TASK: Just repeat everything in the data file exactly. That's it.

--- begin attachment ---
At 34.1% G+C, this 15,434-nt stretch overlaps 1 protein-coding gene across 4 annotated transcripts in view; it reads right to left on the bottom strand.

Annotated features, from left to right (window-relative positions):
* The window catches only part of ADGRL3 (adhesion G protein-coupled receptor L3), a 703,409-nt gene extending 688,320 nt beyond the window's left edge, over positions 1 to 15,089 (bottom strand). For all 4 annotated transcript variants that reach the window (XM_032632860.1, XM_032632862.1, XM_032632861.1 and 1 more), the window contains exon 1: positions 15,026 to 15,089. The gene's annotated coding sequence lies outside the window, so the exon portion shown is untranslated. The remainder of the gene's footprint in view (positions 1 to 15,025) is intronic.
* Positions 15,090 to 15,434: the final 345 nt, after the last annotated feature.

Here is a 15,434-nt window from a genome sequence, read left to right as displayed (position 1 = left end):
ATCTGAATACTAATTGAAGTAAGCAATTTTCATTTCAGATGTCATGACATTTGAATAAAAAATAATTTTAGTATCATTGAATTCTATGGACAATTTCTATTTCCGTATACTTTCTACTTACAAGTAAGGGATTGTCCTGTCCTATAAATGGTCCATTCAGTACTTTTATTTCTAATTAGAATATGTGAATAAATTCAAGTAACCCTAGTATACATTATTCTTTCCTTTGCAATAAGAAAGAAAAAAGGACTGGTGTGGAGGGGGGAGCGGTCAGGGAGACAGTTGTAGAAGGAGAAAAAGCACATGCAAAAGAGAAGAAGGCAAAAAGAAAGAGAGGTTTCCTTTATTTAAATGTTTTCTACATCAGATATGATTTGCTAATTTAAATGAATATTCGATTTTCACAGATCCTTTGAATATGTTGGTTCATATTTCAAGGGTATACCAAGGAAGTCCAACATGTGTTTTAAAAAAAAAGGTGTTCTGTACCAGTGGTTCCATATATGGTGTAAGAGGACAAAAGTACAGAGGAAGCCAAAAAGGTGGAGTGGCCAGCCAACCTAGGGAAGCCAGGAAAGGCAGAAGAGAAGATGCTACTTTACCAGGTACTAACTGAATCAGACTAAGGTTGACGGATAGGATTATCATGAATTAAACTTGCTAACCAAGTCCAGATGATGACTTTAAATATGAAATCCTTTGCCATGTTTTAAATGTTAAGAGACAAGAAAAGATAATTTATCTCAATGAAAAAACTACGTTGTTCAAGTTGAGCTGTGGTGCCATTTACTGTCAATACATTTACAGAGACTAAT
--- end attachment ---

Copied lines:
At 34.1% G+C, this 15,434-nt stretch overlaps 1 protein-coding gene across 4 annotated transcripts in view; it reads right to left on the bottom strand.

Annotated features, from left to right (window-relative positions):
* The window catches only part of ADGRL3 (adhesion G protein-coupled receptor L3), a 703,409-nt gene extending 688,320 nt beyond the window's left edge, over positions 1 to 15,089 (bottom strand). For all 4 annotated transcript variants that reach the window (XM_032632860.1, XM_032632862.1, XM_032632861.1 and 1 more), the window contains exon 1: positions 15,026 to 15,089. The gene's annotated coding sequence lies outside the window, so the exon portion shown is untranslated. The remainder of the gene's footprint in view (positions 1 to 15,025) is intronic.
* Positions 15,090 to 15,434: the final 345 nt, after the last annotated feature.

Here is a 15,434-nt window from a genome sequence, read left to right as displayed (position 1 = left end):
ATCTGAATACTAATTGAAGTAAGCAATTTTCATTTCAGATGTCATGACATTTGAATAAAAAATAATTTTAGTATCATTGAATTCTATGGACAATTTCTATTTCCGTATACTTTCTACTTACAAGTAAGGGATTGTCCTGTCCTATAAATGGTCCATTCAGTACTTTTATTTCTAATTAGAATATGTGAATAAATTCAAGTAACCCTAGTATACATTATTCTTTCCTTTGCAATAAGAAAGAAAAAAGGACTGGTGTGGAGGGGGGAGCGGTCAGGGAGACAGTTGTAGAAGGAGAAAAAGCACATGCAAAAGAGAAGAAGGCAAAAAGAAAGAGAGGTTTCCTTTATTTAAATGTTTTCTACATCAGATATGATTTGCTAATTTAAATGAATATTCGATTTTCACAGATCCTTTGAATATGTTGGTTCATATTTCAAGGGTATACCAAGGAAGTCCAACATGTGTTTTAAAAAAAAAGGTGTTCTGTACCAGTGGTTCCATATATGGTGTAAGAGGACAAAAGTACAGAGGAAGCCAAAAAGGTGGAGTGGCCAGCCAACCTAGGGAAGCCAGGAAAGGCAGAAGAGAAGATGCTACTTTACCAGGTACTAACTGAATCAGACTAAGGTTGACGGATAGGATTATCATGAATTAAACTTGCTAACCAAGTCCAGATGATGACTTTAAATATGAAATCCTTTGCCATGTTTTAAATGTTAAGAGACAAGAAAAGATAATTTATCTCAATGAAAAAACTACGTTGTTCAAGTTGAGCTGTGGTGCCATTTACTGTCAATACATTTACAGAGACTAAT